They always made sure we were okay and treated us like family. Ever would always call us his family, which we always appreciated. My favorite was when he would say, ‘okay, family are you ready?’ We did a group cheer every morning to prepare for the day’s hike. They always stopped to explain the history and the ruins.
The porters, group number eight, were also fantastic. Every time we finished hiking for lunch or in the evening, they would always be at the site clapping for us. They would bring us bowls of hot water in the evening and the morning. They brought us coca tea every morning and carried everything except our day bags. This group of porters was terrific. We would be eating breakfast, and they had already taken down our tents and started packing to get ready for the next stop. Sometimes, you would see them running on the trail. The porters always set up our tents and sleeping bags. They are such hard workers, and they work well together. Our group always said that we should be the ones clapping for them every day because they are the ones who deserve it.
Of course, if it weren’t for the two chefs, we would not have had our delicious food. This aspect went above my expectations. Since we would be hiking in the mountains, meals would be simple. On our first day, we learned we would sit on chairs at a long table – enough for 18 people to sit inside a tent. We realized that we would be eating some fabulous food while hiking the Inca trail for all of our meals.
All meals were usually two or three courses. Some meals included quesadillas, quinoa cakes, causa, and soup. One morning the chef made us pancakes and wrote everyone’s names in a sauce on the plate.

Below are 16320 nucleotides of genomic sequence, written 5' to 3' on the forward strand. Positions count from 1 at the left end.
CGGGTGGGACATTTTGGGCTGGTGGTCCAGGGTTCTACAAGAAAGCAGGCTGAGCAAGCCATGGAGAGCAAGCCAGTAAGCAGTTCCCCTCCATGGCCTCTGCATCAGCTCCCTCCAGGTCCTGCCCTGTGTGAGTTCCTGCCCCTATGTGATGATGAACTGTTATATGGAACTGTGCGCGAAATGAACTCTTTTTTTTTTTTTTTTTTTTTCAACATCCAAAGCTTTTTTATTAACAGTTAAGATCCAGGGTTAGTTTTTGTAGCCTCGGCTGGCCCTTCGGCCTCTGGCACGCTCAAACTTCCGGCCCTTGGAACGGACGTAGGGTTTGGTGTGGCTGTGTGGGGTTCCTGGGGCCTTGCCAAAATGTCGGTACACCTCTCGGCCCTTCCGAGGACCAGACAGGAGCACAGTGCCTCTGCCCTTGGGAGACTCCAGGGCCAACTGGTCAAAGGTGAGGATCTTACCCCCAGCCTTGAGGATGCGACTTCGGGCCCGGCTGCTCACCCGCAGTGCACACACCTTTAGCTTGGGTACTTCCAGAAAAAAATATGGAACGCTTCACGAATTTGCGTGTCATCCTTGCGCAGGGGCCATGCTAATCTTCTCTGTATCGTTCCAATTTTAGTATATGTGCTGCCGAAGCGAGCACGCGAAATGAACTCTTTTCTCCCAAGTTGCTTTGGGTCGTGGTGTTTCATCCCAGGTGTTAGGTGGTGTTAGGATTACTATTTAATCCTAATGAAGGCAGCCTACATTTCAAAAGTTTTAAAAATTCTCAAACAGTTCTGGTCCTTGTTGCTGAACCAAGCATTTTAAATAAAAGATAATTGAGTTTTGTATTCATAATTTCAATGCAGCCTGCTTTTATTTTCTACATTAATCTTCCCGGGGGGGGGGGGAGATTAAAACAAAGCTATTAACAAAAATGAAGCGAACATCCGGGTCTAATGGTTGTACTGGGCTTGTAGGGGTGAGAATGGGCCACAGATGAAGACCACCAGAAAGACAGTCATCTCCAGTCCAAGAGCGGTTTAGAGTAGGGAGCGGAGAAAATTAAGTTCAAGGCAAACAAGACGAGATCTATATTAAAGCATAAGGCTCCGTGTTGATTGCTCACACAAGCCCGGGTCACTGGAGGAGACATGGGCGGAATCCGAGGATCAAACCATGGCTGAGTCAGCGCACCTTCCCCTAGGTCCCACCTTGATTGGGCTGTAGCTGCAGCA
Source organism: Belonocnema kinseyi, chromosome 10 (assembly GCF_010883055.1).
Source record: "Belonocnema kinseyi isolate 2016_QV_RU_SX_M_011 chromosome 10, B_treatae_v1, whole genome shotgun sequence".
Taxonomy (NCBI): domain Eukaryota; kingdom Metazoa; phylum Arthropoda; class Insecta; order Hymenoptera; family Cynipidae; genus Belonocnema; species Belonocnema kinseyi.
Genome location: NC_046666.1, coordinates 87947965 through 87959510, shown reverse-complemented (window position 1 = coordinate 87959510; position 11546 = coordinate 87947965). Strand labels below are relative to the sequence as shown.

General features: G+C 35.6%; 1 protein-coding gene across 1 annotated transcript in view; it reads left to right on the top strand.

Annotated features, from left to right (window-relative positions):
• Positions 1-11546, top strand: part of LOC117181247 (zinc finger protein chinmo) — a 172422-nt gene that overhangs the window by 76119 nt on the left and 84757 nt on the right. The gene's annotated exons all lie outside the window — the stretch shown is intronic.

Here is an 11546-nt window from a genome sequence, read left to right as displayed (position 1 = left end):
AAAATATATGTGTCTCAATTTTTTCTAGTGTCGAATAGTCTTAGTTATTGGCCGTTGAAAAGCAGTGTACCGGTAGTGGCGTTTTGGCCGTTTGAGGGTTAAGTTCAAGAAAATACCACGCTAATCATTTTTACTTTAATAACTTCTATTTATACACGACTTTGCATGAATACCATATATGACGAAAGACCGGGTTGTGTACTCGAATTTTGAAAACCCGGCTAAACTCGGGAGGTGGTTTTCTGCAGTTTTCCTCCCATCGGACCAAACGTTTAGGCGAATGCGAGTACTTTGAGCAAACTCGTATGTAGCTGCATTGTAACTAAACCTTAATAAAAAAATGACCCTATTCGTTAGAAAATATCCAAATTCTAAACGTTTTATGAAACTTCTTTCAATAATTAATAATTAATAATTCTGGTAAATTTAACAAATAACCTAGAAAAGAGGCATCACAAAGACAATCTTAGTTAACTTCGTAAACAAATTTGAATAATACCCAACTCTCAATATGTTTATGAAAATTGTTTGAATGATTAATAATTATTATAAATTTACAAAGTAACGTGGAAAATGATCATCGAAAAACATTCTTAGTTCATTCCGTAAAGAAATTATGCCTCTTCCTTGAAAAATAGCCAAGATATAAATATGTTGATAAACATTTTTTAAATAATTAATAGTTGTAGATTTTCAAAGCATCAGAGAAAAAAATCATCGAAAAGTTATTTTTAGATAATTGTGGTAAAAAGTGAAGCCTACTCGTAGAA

These little things mean a lot to us. We also had snacks and tea before dinner. The best surprise was our last lunch break; the chef had us close our eyes to find a cake they had made for us. My group was shocked to see a cake with ‘Congratulations Sexy Llamas, our group name, written on top. Someone had to go near a fresh stream of water and shake the jello for thirty minutes to make a jello mold for the cake. This lovely chocolate cake with pink jello on top was delicious. They thought of everything.
Conclusion: Hiking the Inca Trail
The community visits, the encouraging guides, the hard-working porters, the fabulous chefs, and my fantastic group made this trip hiking the Inca trail so memorable and unique. It felt good knowing that the company is partnering with communities and helping them by buying souvenirs; we also get a chance to learn about the work they do and have an opportunity to meet the people in the community. By purchasing a trip, we are also helping to support local communities. Please keep an open mind for those hesitant about group travel because it can be a positive experience.
- On our site: A Peruvian Adventure: Visit an amazon Eco-Lodge
- On our site: Visit a Rum Distillery in the Amazon Rainforest
- Also on our site: Take an Amazon Rainforest Walk
- Visiting Lima and love art districts?
- Visit Peru.com
-All photos as credited. Cover photo of Inca ruins by Erin Coyle.